This seems to work better than the loci method for numbers between 8 and 50-100 digits. It has a little less staying power, but it’s also less expensive, cognitively speaking. It also gets easier with practice.
For an example, I’ll use the first eight digits of pi: 3.1415926
You’ll need access to a number pad that’s arranged like this.
(For some reason, blogspot insists that these images are much larger than they really are. Whatever. I’m finished fighting with it.)
Draw lines between the first three digits, pausing briefly on each one. This should be familiar to users of Swype, because it’s exactly the same.
Once you trace this path with your finger a couple of times the image will be very easy to remember, because humans are good at remembering spatial directions.
The next five digits are even easier than the first three, because they make an interesting shape. Two parallel, diagonal lines.
And that’s the method!
(If two digits in a row are the same number, just make a little circle on the number, like in Swype. For three similar digits in a row, make two little circles, and so on.)
It’s predicated on your ability to notice interesting shapes as you’re tracing the full number out, and split it into bite-sized chunks like this.
At the very least, you can always remember any number as a series of triangles.
Try it on your own with a phone number. It’s surprisingly easy the second time, because it’s easy to see patterns like these in random (base-ten) numbers. But don’t drive yourself too nuts trying to find perfect little coincidences (see also: pareidolia.); often, smaller chunks are easier to remember.
Theoretically, I suspect it will appeal to the intersection of people who are natural pattern-seekers (extraverted and introverted intuitives in MBTI), who comprise roughly 1/3 of the population, and people who are recreational intellectuals (alt: unfocused smart people).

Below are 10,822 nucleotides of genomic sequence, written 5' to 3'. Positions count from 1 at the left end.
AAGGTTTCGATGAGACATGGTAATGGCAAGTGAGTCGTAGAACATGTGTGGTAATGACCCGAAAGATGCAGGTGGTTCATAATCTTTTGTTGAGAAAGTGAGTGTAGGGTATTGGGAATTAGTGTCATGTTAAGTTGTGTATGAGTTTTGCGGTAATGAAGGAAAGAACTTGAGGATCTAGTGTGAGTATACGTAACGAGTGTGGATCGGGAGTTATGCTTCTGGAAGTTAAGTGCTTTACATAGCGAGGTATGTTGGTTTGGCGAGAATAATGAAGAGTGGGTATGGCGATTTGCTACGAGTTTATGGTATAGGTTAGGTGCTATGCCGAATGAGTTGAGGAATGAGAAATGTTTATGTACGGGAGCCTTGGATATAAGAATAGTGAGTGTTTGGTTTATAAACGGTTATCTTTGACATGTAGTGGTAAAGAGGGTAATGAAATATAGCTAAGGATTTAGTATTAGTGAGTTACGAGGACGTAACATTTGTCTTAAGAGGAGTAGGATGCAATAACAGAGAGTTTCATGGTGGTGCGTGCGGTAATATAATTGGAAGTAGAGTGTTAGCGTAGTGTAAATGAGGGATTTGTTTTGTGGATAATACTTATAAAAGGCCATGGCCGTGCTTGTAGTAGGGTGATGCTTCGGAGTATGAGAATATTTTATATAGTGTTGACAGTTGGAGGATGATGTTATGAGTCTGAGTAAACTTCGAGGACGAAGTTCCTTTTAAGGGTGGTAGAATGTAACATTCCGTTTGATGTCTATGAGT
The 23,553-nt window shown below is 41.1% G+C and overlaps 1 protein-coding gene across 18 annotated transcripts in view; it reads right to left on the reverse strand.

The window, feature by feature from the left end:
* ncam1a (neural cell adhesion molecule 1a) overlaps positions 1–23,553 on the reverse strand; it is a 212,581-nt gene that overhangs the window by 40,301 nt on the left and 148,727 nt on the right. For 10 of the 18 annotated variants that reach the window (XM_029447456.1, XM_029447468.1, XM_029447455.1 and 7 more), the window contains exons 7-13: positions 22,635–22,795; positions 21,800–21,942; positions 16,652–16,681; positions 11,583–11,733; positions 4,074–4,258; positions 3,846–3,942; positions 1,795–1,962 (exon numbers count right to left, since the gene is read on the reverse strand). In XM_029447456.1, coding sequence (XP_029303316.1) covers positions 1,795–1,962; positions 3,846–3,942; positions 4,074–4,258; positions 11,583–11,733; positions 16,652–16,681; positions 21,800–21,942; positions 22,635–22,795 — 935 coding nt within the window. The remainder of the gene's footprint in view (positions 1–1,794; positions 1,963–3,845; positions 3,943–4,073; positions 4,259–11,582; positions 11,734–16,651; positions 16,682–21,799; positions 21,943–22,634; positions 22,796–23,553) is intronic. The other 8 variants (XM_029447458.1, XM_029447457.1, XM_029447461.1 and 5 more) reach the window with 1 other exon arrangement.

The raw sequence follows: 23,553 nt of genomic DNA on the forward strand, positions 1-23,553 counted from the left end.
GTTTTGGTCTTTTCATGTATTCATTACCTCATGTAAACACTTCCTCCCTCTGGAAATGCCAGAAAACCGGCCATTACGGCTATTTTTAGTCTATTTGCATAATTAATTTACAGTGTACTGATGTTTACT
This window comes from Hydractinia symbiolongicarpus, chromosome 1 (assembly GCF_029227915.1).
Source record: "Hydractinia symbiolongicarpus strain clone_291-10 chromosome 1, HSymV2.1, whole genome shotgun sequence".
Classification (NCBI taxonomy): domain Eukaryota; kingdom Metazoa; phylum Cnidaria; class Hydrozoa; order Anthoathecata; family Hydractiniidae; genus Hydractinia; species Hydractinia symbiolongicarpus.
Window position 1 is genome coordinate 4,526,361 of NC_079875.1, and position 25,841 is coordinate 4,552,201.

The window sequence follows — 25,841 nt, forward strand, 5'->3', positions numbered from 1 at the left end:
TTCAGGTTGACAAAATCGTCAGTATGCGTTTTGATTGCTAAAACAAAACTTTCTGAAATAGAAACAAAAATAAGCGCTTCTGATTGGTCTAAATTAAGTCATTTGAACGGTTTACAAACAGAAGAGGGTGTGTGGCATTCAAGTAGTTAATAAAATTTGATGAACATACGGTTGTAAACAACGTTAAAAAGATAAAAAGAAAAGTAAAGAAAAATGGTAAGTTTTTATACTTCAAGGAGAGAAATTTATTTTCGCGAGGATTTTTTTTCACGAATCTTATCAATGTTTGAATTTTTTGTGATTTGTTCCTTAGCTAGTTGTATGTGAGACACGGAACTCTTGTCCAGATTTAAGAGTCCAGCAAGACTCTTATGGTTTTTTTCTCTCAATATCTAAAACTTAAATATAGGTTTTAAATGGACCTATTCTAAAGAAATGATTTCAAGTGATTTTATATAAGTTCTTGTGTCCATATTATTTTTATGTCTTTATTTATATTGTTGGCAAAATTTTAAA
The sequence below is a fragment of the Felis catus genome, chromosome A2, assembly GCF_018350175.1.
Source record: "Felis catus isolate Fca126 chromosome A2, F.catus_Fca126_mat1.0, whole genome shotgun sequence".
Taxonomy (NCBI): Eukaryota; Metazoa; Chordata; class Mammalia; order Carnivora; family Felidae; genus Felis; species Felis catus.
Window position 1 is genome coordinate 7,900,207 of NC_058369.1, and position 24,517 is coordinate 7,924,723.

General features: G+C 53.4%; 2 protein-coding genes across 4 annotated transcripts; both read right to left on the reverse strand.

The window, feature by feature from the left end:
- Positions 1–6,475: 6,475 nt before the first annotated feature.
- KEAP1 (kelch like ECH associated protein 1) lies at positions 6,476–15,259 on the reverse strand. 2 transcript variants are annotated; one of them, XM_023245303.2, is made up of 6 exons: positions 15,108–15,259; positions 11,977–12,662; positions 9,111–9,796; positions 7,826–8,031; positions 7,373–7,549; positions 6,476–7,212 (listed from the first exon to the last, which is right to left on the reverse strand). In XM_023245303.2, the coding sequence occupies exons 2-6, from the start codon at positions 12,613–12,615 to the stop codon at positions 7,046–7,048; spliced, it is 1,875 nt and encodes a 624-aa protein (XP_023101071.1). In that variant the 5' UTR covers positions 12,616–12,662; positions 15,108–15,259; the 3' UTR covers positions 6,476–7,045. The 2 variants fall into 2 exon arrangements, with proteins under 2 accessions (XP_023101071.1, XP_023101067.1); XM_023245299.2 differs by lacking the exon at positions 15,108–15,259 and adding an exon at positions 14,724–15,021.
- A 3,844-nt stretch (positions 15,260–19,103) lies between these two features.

I conducted a couple of informal experiments to determine the effectiveness of the method.
I posed a random phone number to my dad (10 digits), who is not a fan of learning new things. I showed him the patterns, and left for five minutes. He had already completely forgotten about it (it’s a male thing; I call it andropia), but he was able to recall the number exactly. He explained that he was able to remember the first 6 digits the normal way, but he had to fall back on the shape of the last four.
The ability to remember 6 digits without aid is pretty average, especially for a guy getting on in years.
The benchmark I use for complete memorization of a number is when I can trace it at an average pace of at least 3 digits per second. There’s a scientific, psychological number to replace that (related to long-term mechanical recall), but I’m not exactly getting paid for this shit. So a rule of thumb will have to do.
I was able to memorize 50 digits of pi after about 8 minutes of work, but my ability to remember the order of the shapes and patterns began to deteriorate after that. I suspect there’s an upper limit to the effectiveness.
After 36 hours I tried to remember it again, and I managed 98% accuracy. That’s really good for the amount of work I put into it, though it’s biased by my excitement (engagement makes for better memory).
My overly practical mom was completely uninterested in learning the method, but she suggested that I make a YouTube video for pi day. This idea terrifies me. I can barely stand having my picture taken.
Anyway, I’d do it on tau day.
Number pad picture lifted from http://www.dreamstime.com/royalty-free-stock-photography-calculator-number-pad-image4660657
Trollface from http://www.polyvore.com/cgi/img-thing?.out=jpg&size=l&tid=26382038
Pictures edited in LibreOffice Draw